Zephyr: The Linux operating system for IoT devices

Linux tries to address the need for an operating system of its own for IoT equipment

Linux Foundation has just presented the so-called ‘Zephyr Project’, which consists of an operating system for Internet of Things (IoT) devices. According to network security specialists from the International Institute of Cyber Security, the objective of this project is to create an open source real time operating system (RTOS) that can be installed on IoT devices.

With this project, Linux Foundation expects Zephyr to become the industry standard for real-time operating systems for this kind of device: “We hope that, for its easy use, Zephyr will become one of the leading IoT software platforms, designed specifically to take into account security in a world where everything is connected to the Internet,” mentions Linux Foundation in a statement.

According to network security specialists, Zephyr works on a modular kernel design; RTOS essential services are within the nanokernel. This kernel will be responsible for executing the highly priority procedures, from interruptions to tasks executed in the background.

The nanokernel is based on a series of small threads (nicknamed fibers). These fibers can only run one task at a time. When necessary, developers will be able to use the nanokernel to run their IoT devices. This will only be limited to devices with very low memory footprints, such as environmental sensors, radio frequency identifiers or LEDs.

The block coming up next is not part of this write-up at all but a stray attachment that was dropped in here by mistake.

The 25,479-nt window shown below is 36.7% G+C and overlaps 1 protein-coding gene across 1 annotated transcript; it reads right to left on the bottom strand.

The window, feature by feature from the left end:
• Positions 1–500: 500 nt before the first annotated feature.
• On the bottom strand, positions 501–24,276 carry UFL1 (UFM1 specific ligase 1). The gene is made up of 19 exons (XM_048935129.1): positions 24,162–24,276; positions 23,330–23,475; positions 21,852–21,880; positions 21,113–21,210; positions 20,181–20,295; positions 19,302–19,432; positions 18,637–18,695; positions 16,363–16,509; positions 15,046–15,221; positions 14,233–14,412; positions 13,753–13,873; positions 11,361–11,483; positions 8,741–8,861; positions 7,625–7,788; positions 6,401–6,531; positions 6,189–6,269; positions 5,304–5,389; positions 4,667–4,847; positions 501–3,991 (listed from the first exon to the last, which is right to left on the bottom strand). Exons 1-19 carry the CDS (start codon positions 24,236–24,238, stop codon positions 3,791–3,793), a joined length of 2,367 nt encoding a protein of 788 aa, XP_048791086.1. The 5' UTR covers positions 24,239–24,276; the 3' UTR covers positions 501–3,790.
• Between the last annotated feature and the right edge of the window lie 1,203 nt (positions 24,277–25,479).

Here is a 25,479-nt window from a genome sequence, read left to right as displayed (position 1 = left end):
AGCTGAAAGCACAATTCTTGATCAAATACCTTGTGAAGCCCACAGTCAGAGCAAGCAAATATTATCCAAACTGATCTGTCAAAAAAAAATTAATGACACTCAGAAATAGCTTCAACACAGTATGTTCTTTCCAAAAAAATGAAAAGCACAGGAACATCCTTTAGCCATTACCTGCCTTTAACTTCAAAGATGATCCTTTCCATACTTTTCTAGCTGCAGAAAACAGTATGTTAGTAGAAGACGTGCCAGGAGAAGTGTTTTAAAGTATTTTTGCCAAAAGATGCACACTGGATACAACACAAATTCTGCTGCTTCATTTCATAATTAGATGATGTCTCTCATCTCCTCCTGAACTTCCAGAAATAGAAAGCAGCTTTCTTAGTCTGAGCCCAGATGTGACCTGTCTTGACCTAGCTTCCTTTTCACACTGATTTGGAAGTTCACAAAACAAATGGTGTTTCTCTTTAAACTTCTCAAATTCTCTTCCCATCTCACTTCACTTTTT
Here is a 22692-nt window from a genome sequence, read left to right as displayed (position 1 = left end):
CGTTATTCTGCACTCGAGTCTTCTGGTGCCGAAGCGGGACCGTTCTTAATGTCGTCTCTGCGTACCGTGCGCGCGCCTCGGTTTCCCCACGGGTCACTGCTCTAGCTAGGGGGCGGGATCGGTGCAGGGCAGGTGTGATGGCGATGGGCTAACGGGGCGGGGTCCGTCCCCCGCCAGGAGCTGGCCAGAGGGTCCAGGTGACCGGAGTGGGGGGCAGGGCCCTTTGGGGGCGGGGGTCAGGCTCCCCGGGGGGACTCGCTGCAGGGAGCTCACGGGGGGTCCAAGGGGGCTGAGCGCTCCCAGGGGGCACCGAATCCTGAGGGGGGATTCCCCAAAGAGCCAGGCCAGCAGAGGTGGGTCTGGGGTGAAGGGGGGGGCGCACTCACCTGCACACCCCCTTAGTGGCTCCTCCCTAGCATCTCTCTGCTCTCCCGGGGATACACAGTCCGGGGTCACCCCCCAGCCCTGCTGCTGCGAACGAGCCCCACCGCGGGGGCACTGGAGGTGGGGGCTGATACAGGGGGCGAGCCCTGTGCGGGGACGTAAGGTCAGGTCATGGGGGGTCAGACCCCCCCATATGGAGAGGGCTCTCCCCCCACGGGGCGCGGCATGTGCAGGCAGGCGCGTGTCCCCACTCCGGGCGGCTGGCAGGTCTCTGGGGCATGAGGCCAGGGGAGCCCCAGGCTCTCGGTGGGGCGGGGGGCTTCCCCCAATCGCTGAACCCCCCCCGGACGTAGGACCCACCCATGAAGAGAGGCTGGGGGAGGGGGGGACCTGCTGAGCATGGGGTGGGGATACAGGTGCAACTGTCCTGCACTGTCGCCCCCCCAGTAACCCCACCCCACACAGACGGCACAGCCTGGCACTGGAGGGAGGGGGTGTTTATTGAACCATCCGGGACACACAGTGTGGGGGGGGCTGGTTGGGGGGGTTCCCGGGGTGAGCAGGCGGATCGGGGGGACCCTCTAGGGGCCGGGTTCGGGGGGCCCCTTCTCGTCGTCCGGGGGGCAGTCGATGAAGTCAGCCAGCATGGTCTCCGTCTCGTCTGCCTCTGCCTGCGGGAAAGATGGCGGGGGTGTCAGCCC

Even so, most IoT devices will be able to use the complete Zephyr microkernel. This will increase multitasking skills and services like: memory groups, memory maps, among others.

The tasks found in the microkernel will be programmed by a server file in the nanokernel, allowing priority tasks to run within the nanokernel without hindrance.

When all fibers finish running a task, the server fiber will send the next priority task to the nanokernel. If there are two linked tasks, the system will select the one that has been in the microkernel for longer. The plan is to keep the memory stacks small and to assign processes to the cloud when possible. 

Currently, the Zephyr common API will allow RTOS to support the following implementations:

Communication networks

  • Bluetooth
  • Low Power Bluetooth
  • IEEE 802.15.4
  • 6LoWPAN
  • WiFi
  • Cable Connection

Input and output ports

  • UART
  • GPIO
  • SPI
  • I C
  • Radios

Board architecture

  • Arduino 101
  • Arduino Due
  • Intel Galileo Gen 2
  • NXP FRDM-K64F Freedom Board

The Linux Foundation also stressed that its new RTOS has an important focus on the security of IoT devices. The project plans to include a dedicated security task force and a security officer.

According to experts in network security, Linux Foundation is looking for developers, engineers and organizations to work on the expansion and upcoming implementation of the Zephyr operating system.

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